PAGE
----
Skip to main content

Wilful Forgetting

Tron Theatre, Glasgow
Three stars
Long before anyone posted selfies on Flickr or Tumblr, or Instagram 
allowed just-snapped camera phone images to be customised to whatever 
sepia-tinted vintage look  is deemed aesthetically pleasing this week, 
memories came in Eastmancolour and Kodachrome, and took a week to be 
developed. So it goes in Donna Rutherford and Martin O'Connor's lo-fi 
multi-media meditation on the past that shapes us, and how the 
narrative of memory comes with gaps.

A mother (Rutherford) is at the kitchen table as the audience enter to 
the comforting smell of baking. Sporting a maternal pinny, she goes 
through the motions of baking a cake as a Country soundtrack plays. 
Behind her, images flash up of other mothers proudly showing off their 
infant children to be immortalised in their now frayed and crumpled 
glory. Inbetween snatches of Rutherford's own out-front monologue, 
voices off reveal a schism down the generations as her son comes to 
terms with his sexuality, leaving the past behind as he goes.

Commissioned by Glasgay!, and lasting just as long as it takes a cake 
to rise, there's something touchingly honest going on here, both in its 
depiction of necessary estrangement and in Rutherford's understated 
delivery. As Rutherford necks another gin inbetween ingredients, the 
pains of a generation bound by traditions not of their own making 
aren't difficult to recognise. In this way, Wilful Forgetting is an 
elegy of sorts, even as Rutherford and O'Connor's text looks forward to 
more complex and possibly more enlightened family affairs. As videos of 
some very current mums and babies at play are shown while Rutherford 
slices her cake, this snapshot of sons, mothers and mothers mothers 
becomes the most loving of purgings.

The Herald, November 8th 2013

ends 

Comments

Popular posts from this blog

The Art School Dance Goes On Forever – Snapshots Of Masters Of The Multiverse

Intro – Snapshots – Deaf School

1

In 1980, the same year as the Manchester band, Magazine, released a 7
inch single called A Song From Under The Floorboards – a three verse
and chorus distillation of Dostoyevsky's novel, Notes From Underground
– an art school scandal occurred.

This scandal took place in Liverpool, and was based around a project
called the Furbelows, although it became better known in the Liverpool
Echo and other organs that reported it as the Woolly Nudes.

The Furbelows, or Woolly Nudes, were a group of artists who had come
out of Liverpool College of Art, who, dressed in grotesque woolly
costumes which featured knitted approximations of male and female
genitalia, made assorted public interventions around the city centre as
kind of living sculptures acting out assorted narratives.

The Furbelows project had been funded by what was then Merseyside Arts
Association, and, after the participants were arrested and taken to
court on obscenity charges after what…

Peter Brook – The Prisoner

Peter Brook is no stranger to Scotland, ever since the guru of European and world theatre first brought his nine-hour epic, The Mahabharata, to Glasgow in 1988. That was at the city’s old transport museum, which by 1990 had become Tramway, the still-functioning permanent venue that opened up Glasgow and Scotland as a major channel for international theatre in a way that had previously only been on offer at Edinburgh International Festival.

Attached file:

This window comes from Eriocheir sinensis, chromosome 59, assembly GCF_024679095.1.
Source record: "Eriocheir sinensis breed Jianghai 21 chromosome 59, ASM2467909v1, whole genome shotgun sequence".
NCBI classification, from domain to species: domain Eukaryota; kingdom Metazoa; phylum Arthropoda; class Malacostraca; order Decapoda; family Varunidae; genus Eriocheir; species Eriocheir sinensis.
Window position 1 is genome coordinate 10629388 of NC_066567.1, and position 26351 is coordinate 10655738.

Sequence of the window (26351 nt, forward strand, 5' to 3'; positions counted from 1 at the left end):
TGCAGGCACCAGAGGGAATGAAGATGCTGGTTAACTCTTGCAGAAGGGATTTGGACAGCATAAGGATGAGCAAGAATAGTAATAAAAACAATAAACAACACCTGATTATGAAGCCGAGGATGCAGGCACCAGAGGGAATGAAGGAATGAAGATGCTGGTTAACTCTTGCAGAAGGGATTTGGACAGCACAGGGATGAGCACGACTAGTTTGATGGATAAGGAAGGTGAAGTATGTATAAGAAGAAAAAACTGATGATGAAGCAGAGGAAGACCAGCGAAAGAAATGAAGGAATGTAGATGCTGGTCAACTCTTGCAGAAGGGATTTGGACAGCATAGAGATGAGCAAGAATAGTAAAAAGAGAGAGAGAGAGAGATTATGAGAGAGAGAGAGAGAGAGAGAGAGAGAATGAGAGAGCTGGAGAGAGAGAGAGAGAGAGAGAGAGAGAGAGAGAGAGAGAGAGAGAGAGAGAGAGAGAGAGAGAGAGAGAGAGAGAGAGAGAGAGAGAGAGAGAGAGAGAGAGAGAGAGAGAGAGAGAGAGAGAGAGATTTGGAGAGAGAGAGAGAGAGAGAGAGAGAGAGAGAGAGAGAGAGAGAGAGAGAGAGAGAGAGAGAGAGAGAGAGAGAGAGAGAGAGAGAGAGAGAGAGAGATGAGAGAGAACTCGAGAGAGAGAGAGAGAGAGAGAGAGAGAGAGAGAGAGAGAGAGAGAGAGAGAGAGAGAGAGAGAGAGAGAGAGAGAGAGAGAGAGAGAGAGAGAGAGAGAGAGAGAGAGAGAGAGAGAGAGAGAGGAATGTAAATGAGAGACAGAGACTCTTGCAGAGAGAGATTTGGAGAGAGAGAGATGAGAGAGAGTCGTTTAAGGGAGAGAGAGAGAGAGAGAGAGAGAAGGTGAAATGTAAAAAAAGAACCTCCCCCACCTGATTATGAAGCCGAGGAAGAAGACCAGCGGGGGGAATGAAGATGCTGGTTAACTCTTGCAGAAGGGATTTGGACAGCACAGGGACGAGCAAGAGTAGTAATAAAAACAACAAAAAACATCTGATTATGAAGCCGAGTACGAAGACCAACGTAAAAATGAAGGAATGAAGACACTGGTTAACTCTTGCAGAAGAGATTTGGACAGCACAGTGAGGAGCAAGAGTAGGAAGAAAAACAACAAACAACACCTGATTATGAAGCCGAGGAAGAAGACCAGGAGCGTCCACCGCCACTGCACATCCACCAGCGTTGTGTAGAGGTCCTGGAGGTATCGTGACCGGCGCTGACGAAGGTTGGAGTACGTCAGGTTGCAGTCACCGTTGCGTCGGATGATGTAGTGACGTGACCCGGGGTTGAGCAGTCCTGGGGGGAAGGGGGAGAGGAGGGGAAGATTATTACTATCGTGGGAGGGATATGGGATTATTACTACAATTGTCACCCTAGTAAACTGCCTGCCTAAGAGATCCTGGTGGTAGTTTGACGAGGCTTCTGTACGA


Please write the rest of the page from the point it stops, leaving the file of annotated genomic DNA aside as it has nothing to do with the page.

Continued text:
Brook and his Paris-based Theatre des Bouffes du Nord company’s relationship with Tramway saw him bring his productions of La Tragedie de Carmen, La Tempete, Pellease et Mellisande, The Man Who…, and Oh Les Beaux Jours – the French version of Samuel Beckett’s Happy Days – to Glasgow.
Thirty years on from The Mahabharata, Brook comes to EIF with another piece of pan-global theatre as part of a residency by Theatre des Bouffes du Nord, which Brook has led since he decamped to Paris from London in the early 1970s. The current Edinburgh residency has alr…

Romeo And Juliet - Shakespeare's Globe Comes to Glasgow

Open-air Shakepeares are a summer-time perennial of the theatre calendar, attracting picnicking audiences as much as midges. More often than not, such romps through the grass are frothy, heritage industry affairs designed to be accompanied by strawberries and cream and not to be taken too seriously. Shakespeare’s Globe theatre company look set to change such perceptions when they open their outdoor tour of Romeo And Juliet in Glasgow next week as part of the West End festival.

For the two young actors taking the title roles of the doomed lovers, it will also be something of a homecoming. Richard Madden and Ellie Piercy both studied in Glasgow prior to turning professional. Indeed, Madden has yet to graduate from the acting course at RSAMD, and, as well as facing the pressures of playing such a meaty role in close proximity to the audience, will have the added anxiety of being assessed and graded by his tutors.

“This is the end of my third year,” says Madden following a Saturday mornin…